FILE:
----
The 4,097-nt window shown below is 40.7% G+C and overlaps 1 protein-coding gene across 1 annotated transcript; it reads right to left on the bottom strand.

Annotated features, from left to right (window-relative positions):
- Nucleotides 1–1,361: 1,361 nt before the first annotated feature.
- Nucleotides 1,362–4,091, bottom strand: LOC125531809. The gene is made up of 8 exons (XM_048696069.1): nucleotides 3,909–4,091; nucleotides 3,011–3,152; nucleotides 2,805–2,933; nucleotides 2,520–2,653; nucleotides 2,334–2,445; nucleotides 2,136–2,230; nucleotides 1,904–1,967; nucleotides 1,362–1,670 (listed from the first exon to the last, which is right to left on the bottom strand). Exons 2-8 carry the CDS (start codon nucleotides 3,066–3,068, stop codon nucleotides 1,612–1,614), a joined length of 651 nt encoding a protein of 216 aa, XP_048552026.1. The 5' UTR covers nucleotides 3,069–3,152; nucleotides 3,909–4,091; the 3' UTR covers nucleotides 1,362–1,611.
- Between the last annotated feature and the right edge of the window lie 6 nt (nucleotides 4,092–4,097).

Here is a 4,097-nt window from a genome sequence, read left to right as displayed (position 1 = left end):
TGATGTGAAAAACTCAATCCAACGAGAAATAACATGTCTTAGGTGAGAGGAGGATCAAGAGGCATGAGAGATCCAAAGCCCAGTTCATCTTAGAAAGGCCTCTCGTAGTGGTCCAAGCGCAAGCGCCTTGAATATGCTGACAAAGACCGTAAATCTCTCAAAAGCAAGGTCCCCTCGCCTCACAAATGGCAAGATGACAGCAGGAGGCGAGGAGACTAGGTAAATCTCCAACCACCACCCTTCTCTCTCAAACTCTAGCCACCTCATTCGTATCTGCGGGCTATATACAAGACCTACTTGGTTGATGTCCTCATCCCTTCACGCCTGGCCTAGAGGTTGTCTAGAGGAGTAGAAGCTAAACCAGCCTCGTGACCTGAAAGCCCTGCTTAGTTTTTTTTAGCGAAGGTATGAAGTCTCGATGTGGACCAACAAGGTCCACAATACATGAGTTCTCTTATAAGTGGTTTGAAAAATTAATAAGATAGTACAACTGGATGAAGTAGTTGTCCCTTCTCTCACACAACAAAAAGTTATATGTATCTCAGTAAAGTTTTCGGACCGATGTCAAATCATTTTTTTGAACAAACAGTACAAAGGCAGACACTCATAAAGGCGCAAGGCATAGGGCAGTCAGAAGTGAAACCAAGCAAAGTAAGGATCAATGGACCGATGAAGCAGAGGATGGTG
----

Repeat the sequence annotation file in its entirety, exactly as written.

The 4,097-nt window shown below is 40.7% G+C and overlaps 1 protein-coding gene across 1 annotated transcript; it reads right to left on the bottom strand.

Annotated features, from left to right (window-relative positions):
- Nucleotides 1–1,361: 1,361 nt before the first annotated feature.
- Nucleotides 1,362–4,091, bottom strand: LOC125531809. The gene is made up of 8 exons (XM_048696069.1): nucleotides 3,909–4,091; nucleotides 3,011–3,152; nucleotides 2,805–2,933; nucleotides 2,520–2,653; nucleotides 2,334–2,445; nucleotides 2,136–2,230; nucleotides 1,904–1,967; nucleotides 1,362–1,670 (listed from the first exon to the last, which is right to left on the bottom strand). Exons 2-8 carry the CDS (start codon nucleotides 3,066–3,068, stop codon nucleotides 1,612–1,614), a joined length of 651 nt encoding a protein of 216 aa, XP_048552026.1. The 5' UTR covers nucleotides 3,069–3,152; nucleotides 3,909–4,091; the 3' UTR covers nucleotides 1,362–1,611.
- Between the last annotated feature and the right edge of the window lie 6 nt (nucleotides 4,092–4,097).

Here is a 4,097-nt window from a genome sequence, read left to right as displayed (position 1 = left end):
TGATGTGAAAAACTCAATCCAACGAGAAATAACATGTCTTAGGTGAGAGGAGGATCAAGAGGCATGAGAGATCCAAAGCCCAGTTCATCTTAGAAAGGCCTCTCGTAGTGGTCCAAGCGCAAGCGCCTTGAATATGCTGACAAAGACCGTAAATCTCTCAAAAGCAAGGTCCCCTCGCCTCACAAATGGCAAGATGACAGCAGGAGGCGAGGAGACTAGGTAAATCTCCAACCACCACCCTTCTCTCTCAAACTCTAGCCACCTCATTCGTATCTGCGGGCTATATACAAGACCTACTTGGTTGATGTCCTCATCCCTTCACGCCTGGCCTAGAGGTTGTCTAGAGGAGTAGAAGCTAAACCAGCCTCGTGACCTGAAAGCCCTGCTTAGTTTTTTTTAGCGAAGGTATGAAGTCTCGATGTGGACCAACAAGGTCCACAATACATGAGTTCTCTTATAAGTGGTTTGAAAAATTAATAAGATAGTACAACTGGATGAAGTAGTTGTCCCTTCTCTCACACAACAAAAAGTTATATGTATCTCAGTAAAGTTTTCGGACCGATGTCAAATCATTTTTTTGAACAAACAGTACAAAGGCAGACACTCATAAAGGCGCAAGGCATAGGGCAGTCAGAAGTGAAACCAAGCAAAGTAAGGATCAATGGACCGATGAAGCAGAGGATGGTG